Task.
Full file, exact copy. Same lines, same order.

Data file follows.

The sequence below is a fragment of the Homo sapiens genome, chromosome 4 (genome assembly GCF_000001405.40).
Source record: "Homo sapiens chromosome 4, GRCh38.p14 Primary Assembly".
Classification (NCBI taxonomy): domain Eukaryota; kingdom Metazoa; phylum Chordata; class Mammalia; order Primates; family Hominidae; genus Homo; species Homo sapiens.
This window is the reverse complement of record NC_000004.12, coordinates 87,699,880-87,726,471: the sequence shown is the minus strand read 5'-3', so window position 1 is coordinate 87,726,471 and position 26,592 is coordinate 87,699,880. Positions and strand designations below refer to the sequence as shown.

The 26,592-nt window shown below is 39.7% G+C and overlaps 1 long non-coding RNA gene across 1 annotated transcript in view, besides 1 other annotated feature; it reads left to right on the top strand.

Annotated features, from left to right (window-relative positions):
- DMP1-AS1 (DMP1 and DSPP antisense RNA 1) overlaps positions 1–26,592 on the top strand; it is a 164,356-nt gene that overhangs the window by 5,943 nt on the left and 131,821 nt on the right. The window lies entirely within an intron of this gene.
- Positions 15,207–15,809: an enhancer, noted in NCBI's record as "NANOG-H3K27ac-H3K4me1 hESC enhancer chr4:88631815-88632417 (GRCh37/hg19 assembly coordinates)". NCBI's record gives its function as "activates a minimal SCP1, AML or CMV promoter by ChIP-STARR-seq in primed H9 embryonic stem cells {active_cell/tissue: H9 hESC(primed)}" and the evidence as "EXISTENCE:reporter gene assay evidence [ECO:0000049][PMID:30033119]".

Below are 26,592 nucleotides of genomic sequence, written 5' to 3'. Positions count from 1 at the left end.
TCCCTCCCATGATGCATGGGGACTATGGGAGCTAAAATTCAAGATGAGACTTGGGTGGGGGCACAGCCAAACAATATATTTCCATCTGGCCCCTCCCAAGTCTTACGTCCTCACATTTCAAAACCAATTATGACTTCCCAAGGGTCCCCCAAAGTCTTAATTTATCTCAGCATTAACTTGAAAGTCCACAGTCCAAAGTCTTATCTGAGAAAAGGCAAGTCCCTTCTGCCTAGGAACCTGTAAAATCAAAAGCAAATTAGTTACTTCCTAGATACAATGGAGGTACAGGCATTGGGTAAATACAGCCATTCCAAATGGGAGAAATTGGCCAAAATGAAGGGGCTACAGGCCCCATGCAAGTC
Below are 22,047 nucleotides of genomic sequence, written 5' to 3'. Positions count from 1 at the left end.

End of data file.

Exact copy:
The sequence below is a fragment of the Homo sapiens genome, chromosome 4 (genome assembly GCF_000001405.40).
Source record: "Homo sapiens chromosome 4, GRCh38.p14 Primary Assembly".
Classification (NCBI taxonomy): domain Eukaryota; kingdom Metazoa; phylum Chordata; class Mammalia; order Primates; family Hominidae; genus Homo; species Homo sapiens.
This window is the reverse complement of record NC_000004.12, coordinates 87,699,880-87,726,471: the sequence shown is the minus strand read 5'-3', so window position 1 is coordinate 87,726,471 and position 26,592 is coordinate 87,699,880. Positions and strand designations below refer to the sequence as shown.

The 26,592-nt window shown below is 39.7% G+C and overlaps 1 long non-coding RNA gene across 1 annotated transcript in view, besides 1 other annotated feature; it reads left to right on the top strand.

Annotated features, from left to right (window-relative positions):
- DMP1-AS1 (DMP1 and DSPP antisense RNA 1) overlaps positions 1–26,592 on the top strand; it is a 164,356-nt gene that overhangs the window by 5,943 nt on the left and 131,821 nt on the right. The window lies entirely within an intron of this gene.
- Positions 15,207–15,809: an enhancer, noted in NCBI's record as "NANOG-H3K27ac-H3K4me1 hESC enhancer chr4:88631815-88632417 (GRCh37/hg19 assembly coordinates)". NCBI's record gives its function as "activates a minimal SCP1, AML or CMV promoter by ChIP-STARR-seq in primed H9 embryonic stem cells {active_cell/tissue: H9 hESC(primed)}" and the evidence as "EXISTENCE:reporter gene assay evidence [ECO:0000049][PMID:30033119]".

Below are 26,592 nucleotides of genomic sequence, written 5' to 3'. Positions count from 1 at the left end.
TCCCTCCCATGATGCATGGGGACTATGGGAGCTAAAATTCAAGATGAGACTTGGGTGGGGGCACAGCCAAACAATATATTTCCATCTGGCCCCTCCCAAGTCTTACGTCCTCACATTTCAAAACCAATTATGACTTCCCAAGGGTCCCCCAAAGTCTTAATTTATCTCAGCATTAACTTGAAAGTCCACAGTCCAAAGTCTTATCTGAGAAAAGGCAAGTCCCTTCTGCCTAGGAACCTGTAAAATCAAAAGCAAATTAGTTACTTCCTAGATACAATGGAGGTACAGGCATTGGGTAAATACAGCCATTCCAAATGGGAGAAATTGGCCAAAATGAAGGGGCTACAGGCCCCATGCAAGTC
Below are 22,047 nucleotides of genomic sequence, written 5' to 3'. Positions count from 1 at the left end.